Voters heading to the polls, either for early voting or for the Nov. 6 election day, are being urged by civil rights leaders not to ignore the 11 proposed constitutional amendments. (Photo by Michael Freeman.)
SANFORD – There are so many red hot races on the Nov. 6 ballot – including a presidential campaign that appears to be getting tighter and more competitive by the day, in one of the nation’s few remaining swing states – that Vince Taylor fully understands that some Floridians simply won’t want to take the time to fill out the entire ballot.
That could be particularly true, he said, with the 11 ballot amendments that propose changes to the state Constitution, which are written in a kind of legalese terminology that makes them difficult to understand.
“Some people are intimidated by the vastness of words, if you will, how convoluted the amendments on the ballot seem,” he said.
And in assisting some voters in obtaining absentee ballots, he said, “What we have noticed is people with a ballot will overlook them because of that.”
Taylor is the chief organizer for the Seminole County chapter of the Florida Civil Rights Association. On Tuesday, the association joined religious leaders, attorneys and civic groups for a press conference at the Seminole County Supervisor of Elections office to kick-off a statewide campaign called Taking Souls to the Polls in Droves, which will start on Sunday, Oct. 28 – just in time for early voting.
The campaign is part of a national effort to encourage voter participation in the Nov. 6 election, and to mobilize “souls to the polls in droves” on a popular early voting day, Sunday.
But the activists are also concerned about those 11 ballot referendums, which were put on the ballot by the state Legislature. They propose a host of conservative changes to the state Constitution, from allowing taxpayer money to be sent to private religious schools to creating restrictions on abortion, and allowing new property tax exemptions for certain groups.
The League of Women Voters of Florida held a press conference in late September to urge Florida voters to give a “thumbs down” to all 11 amendments, saying they did not belong in the state Constitution in the first place.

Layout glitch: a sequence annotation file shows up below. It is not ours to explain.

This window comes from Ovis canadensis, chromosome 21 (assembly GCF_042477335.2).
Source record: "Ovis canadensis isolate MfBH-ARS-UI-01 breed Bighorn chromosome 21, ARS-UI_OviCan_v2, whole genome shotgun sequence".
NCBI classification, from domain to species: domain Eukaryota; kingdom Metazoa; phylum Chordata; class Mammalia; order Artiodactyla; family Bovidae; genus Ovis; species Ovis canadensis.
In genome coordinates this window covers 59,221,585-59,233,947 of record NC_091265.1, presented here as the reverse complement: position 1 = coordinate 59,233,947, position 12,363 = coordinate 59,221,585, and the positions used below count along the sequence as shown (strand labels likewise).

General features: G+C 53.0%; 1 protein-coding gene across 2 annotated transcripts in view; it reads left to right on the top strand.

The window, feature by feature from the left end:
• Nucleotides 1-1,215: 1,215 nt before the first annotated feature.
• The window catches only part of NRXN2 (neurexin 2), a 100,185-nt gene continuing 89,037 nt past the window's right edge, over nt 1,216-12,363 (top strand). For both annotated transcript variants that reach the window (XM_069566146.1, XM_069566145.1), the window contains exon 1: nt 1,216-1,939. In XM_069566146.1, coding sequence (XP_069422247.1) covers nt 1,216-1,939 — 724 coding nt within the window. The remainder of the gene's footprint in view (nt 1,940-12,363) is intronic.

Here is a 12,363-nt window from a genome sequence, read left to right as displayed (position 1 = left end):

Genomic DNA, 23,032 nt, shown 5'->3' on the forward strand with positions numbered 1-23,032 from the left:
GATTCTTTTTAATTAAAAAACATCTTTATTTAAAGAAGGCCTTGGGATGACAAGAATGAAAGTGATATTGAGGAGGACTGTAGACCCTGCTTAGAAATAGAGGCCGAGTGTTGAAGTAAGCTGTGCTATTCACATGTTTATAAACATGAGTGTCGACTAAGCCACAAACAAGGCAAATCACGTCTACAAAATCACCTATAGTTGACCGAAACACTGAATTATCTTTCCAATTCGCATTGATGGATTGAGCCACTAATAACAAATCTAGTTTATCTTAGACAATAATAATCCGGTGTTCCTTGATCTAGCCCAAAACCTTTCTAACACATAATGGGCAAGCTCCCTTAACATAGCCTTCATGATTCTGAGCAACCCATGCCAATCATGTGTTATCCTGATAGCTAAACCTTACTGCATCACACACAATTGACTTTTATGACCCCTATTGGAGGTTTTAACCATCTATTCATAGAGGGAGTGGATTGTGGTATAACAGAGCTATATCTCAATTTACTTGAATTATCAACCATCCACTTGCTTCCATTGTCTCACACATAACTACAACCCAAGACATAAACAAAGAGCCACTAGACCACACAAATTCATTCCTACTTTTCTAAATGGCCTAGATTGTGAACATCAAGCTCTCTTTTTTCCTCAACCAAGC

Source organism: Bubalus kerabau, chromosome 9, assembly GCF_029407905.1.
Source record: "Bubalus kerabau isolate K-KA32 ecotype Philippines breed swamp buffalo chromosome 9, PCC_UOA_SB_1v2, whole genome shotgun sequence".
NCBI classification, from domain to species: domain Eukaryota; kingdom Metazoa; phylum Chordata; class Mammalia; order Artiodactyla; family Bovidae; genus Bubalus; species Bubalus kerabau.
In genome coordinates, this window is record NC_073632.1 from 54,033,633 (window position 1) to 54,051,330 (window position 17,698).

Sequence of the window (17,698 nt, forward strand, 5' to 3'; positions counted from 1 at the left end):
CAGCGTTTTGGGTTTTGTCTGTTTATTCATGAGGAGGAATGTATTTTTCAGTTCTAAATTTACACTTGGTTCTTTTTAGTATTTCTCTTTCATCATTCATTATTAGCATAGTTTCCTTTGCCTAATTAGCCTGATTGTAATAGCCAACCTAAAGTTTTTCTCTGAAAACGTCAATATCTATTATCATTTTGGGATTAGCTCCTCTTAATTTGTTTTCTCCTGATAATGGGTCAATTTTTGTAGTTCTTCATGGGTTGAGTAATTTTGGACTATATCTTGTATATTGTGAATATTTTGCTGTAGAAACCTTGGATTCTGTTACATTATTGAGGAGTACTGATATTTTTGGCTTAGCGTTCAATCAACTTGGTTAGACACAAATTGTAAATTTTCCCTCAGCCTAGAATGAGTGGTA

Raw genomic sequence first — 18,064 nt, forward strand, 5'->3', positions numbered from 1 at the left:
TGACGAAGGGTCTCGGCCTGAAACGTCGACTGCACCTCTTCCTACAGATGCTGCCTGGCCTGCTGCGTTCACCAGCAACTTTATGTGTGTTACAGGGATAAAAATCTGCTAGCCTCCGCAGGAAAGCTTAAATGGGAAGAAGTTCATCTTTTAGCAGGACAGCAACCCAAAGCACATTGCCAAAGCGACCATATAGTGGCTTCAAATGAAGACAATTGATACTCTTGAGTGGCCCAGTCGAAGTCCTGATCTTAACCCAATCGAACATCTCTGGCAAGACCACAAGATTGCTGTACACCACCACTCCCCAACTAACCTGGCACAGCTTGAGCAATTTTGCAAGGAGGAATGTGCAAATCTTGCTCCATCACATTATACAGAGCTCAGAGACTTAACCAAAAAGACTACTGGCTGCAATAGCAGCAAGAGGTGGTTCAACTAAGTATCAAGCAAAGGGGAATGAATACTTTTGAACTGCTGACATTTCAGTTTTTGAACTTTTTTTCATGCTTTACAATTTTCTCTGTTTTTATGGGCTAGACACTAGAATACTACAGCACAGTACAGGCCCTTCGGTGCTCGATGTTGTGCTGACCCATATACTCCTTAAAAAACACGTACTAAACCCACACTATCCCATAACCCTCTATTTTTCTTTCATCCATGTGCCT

On Tuesday, the civil rights leaders said they not only share those concerns, but are also worried that if voters skip these referendums altogether — and the lawmakers who sponsored the amendments can get their supporters to the polls — avoiding a vote on those referendums could simply ensure their passage.
“Florida’s general election ballot is like a bad road map printed without lines,” said J. Willie David, III, president of the Florida Civil Rights Association. “The multipage ballot is full of choices — for president, U.S. Senate, Congress, the state Legislature, county offices, and merit retention for judges, 11 proposed constitutional amendments, all the way down to city and county referendums. The ballot will create frustration and gridlock at the polls for the voters on Election Day due to the confusing layout.”
David said the amendments are particularly troubling for many civil rights leaders because the wording is so dense that it can be difficult figuring out what they mean or what a yes or no vote implies.
“To fully understand the ballot language in the 11 proposed constitutional amendments, you almost have to be a Harvard lawyer or CIA political analyst,” David said. “For that reason, the Florida Civil Rights Association urges its members and supporters to vote No on all constitutional amendments.”
Taylor said they also want voters to understand that it’s better to take the time now to read up on the amendments, and learn what they propose to do, rather than ignore them altogether – because if they do, he said, that will likely have implications for their lives in the future.
“Although the League of Women Voters urged people to vote no on all of them, I will say we are not making an effort on telling people how to vote, but rather educating them on the impact of what their vote means,” he said.
That starts, he said, with educating voters that the 11 amendments are poorly worded, and voters do themselves a favor by reading about them before heading to the polls.
“Far too often, we evade things we think can be cumbersome,” Taylor said. “When we see that as more of a thought process than we want to put into this, we tend to just ignore it. We know that a lot of times it takes more effort than knowing what you’re seeing on the TV commercials.”
But skipping these amendments, he said, essentially allows others to make these decisions for you, Taylor added.
“I would stress to each voter, don’t just vote for president and ignore the rest of the ballot,” he said. “When it comes to these amendments, our job is to make sure they do recognize that these issues are significant, and even if there are a lot of words in them and you don’t want to bother reading them, they still will have significance in our life. To ignore them is to basically concede those issues to the legislators who put them on the ballot.”
The statewide campaign will focus on nine counties in Florida, including Seminole, Orange, Osceola, Polk, Hillsborough, Leon, Palm Beach, Broward, and Miami-Dade.

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